The HVACR industry is focused on reducing its environmental footprint, and quickly. The concern is valid, and is the result of changing regulations and global pressure to become more eco-friendly. In this industry, a business’s viability is now tied to its environmental sustainability. But the reality for business operators is that it takes spending some “green” to “go green.”
With finite resources, operators everywhere should be spending smartly to enhance the “green” sustainability of their operation. The best way to do that? Reduce total carbon emissions per dollar spent (-CE/$) as much as possible.
Many operators are grappling with this complex challenge. The tips below can help:
Start with Maintenance and Leak Reduction
Preventing leaks is the easiest and most cost-effective way to reduce the environmental impact of your HVAC&R operations. Remember: the “P” in GWP stands for “potential.” The refrigerant cannot impact the environment if it is kept in the system. Through preventive maintenance, monitoring and detection, and robust service practices, the retail food industry is significantly lowering its 25 percent historical leak rate—even reaching single digits in some cases. Reducing the leak rate directly reduces carbon emissions (CE) and benefits your bottom line—fewer leaks means lower cost on replacement refrigerant.
Focus on Existing vs. New Systems
We all like shiny new toys, but focusing only on the eco-benefits of new systems is a mistake. In almost all cases, there are better solutions that will optimize your -CE/$. Back-of-the-napkin math: for the cost of one new transcritical CO2 system, a retailer could convert approximately ten existing conventional systems to lower GWP alternatives, resulting in a ~70 percent reduction in direct emissions. This explains why the number of new refrigeration systems in any given year is just a fraction of the total installed base. Your resources are better spent improving your existing operations.
Consider a Refrigerant Change-out
Speed matters. The environment and the industry are relying on operators to improve their systems quickly. Second only to reducing leaks, the fastest way to reduce emissions is to convert conventional systems running on legacy high-GWP refrigerants to operate on lower-GWP alternatives. Refrigerant change-outs can be executed at any time, are completed quickly, and cause minimal business disruption. The same can’t be said for installing a totally new system. Refrigerant change-outs will lower your carbon emissions quickly and, as an added benefit, reduce your energy consumption by 8-12 percent.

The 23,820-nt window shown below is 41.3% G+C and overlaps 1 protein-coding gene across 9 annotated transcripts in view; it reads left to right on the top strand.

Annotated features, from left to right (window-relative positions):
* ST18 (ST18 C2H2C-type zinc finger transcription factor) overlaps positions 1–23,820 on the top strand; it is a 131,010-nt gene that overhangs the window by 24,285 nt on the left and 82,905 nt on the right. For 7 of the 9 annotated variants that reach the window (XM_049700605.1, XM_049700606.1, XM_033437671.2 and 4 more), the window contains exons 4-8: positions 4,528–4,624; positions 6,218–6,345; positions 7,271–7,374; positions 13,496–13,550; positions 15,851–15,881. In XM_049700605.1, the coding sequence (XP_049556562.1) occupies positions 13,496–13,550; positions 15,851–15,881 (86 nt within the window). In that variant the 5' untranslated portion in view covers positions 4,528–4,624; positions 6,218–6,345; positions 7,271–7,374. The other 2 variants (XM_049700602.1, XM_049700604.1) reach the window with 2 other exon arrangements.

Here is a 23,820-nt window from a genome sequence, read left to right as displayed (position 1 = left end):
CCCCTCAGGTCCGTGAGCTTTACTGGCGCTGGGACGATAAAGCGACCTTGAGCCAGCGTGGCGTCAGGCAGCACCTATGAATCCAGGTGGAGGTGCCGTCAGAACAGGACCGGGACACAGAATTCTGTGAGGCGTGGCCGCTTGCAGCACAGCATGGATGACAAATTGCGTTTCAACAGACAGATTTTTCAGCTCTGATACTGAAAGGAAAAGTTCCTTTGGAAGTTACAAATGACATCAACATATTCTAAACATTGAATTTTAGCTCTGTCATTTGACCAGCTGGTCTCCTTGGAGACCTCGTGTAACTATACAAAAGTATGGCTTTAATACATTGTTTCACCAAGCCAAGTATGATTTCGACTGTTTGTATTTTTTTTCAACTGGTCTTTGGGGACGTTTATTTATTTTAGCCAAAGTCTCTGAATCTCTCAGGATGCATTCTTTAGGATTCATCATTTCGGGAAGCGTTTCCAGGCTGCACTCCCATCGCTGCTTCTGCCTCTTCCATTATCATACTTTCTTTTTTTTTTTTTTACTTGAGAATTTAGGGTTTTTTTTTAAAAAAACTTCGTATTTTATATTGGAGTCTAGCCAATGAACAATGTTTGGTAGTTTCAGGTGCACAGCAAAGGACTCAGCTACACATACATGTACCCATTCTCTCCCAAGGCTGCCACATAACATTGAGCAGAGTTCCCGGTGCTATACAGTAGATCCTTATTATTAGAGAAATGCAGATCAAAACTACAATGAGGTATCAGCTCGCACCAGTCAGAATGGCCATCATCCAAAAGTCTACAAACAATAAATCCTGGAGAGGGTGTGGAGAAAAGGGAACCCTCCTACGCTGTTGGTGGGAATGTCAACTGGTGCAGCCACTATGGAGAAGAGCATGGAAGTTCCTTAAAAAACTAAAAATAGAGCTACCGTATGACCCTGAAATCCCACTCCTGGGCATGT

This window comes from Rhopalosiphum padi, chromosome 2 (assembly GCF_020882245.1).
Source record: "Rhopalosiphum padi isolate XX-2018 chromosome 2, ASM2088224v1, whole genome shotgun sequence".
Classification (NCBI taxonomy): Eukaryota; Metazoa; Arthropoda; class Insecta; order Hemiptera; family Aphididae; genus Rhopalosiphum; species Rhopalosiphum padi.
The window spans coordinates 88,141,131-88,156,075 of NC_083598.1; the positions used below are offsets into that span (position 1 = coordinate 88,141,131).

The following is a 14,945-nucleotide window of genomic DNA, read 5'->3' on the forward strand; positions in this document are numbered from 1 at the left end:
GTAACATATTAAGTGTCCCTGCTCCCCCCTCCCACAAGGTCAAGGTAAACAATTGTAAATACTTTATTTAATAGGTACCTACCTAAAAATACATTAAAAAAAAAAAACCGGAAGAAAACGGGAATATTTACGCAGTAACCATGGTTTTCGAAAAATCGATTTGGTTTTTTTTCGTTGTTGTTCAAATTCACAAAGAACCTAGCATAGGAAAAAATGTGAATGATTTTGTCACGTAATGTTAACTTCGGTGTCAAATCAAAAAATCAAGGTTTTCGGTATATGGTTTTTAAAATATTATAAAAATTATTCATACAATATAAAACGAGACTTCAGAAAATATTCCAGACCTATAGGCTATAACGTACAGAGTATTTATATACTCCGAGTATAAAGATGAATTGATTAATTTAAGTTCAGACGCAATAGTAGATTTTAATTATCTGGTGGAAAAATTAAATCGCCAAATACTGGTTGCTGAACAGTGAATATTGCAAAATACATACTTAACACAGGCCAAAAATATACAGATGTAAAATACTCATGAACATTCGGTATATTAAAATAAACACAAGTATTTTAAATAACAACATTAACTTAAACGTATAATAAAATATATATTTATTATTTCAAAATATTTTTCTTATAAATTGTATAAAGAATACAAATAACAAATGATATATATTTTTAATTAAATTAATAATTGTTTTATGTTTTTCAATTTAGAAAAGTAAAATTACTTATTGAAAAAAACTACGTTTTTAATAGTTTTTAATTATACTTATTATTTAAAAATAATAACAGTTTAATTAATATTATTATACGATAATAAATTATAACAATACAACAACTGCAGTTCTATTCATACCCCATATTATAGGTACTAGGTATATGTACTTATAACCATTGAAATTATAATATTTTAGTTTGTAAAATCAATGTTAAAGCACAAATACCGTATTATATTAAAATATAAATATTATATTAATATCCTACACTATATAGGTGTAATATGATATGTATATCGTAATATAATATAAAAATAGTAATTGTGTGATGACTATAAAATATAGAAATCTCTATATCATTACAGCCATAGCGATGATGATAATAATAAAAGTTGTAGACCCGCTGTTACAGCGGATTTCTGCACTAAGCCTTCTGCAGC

Don’t Overthink It
The simplest solution is often the best one. When it comes to refrigeration, that solution is transitioning conventional systems to use more sustainable refrigerants. Lower-GWP HFO and HFO/HFC blends are compatible with conventional systems, which have been optimized over decades and are familiar to technicians everywhere. By contrast, many new architectures, such as transcritical systems, are relatively complex. And their added complexity comes at a cost: new hardware, extra components, engineering and administrative controls to mitigate safety hazards—and a limited supply of technicians trained to service these new systems. These added costs result in sub-optimal -CE/$.
Maximize Energy Efficiency
Do everything possible to choose solutions that maximize energy efficiency—even if that means using a slightly higher GWP refrigerant. Energy is king and will continue to be king. Future system designs will look to solve leak rate challenges. With leaks contained, the “green” impact of future systems will be measured by its energy efficiency. Total equivalent warming impact (TEWI) and Life cycle climate performance (LCCP) are well established metrics that help operators gauge the total environmental impact of their system—both direct emissions (leaks) and indirect emissions (energy consumption). Historically, indirect emissions vary between 60 percent and 90 percent of total system emissions.
Avoid Hidden Costs
Operators using so-called “natural” refrigerants are hit with a number of hidden costs. Those using complex transcritical CO2 systems are forced to hire expensive, hard-to-come-by technicians with specialized training. By contrast, technicians who can service conventional systems are much more readily available. Propane systems come with hidden costs as well. A large retailer recently reported on a new store using propane systems. The decision to use propane was based on its low GWP, but after several years, the store reported a 40-50 percent energy consumption increase compared to expectations and a high number of compressor failures. These hidden costs limit -CE/$.
Trust in Data, not Marketing Hype
Refrigerants and HVACR systems are not immune to marketing hype. To cut through the noise and maximize your -CE/$, stick to sound engineering principles and data. Many system “additives” and “surface treatment” products claim to offer extraordinary energy saving benefits. Those claims are largely empty. Tried and true conventional systems have been expertly engineered and manufactured to maximize performance—off-the-shelf “additive” products do not deliver significant added benefits.
It’s an exciting time to be part of the HVACR industry. We all have a part to play in transitioning to a more sustainable future. And with these tips, you can start spending your “green” to “go green.”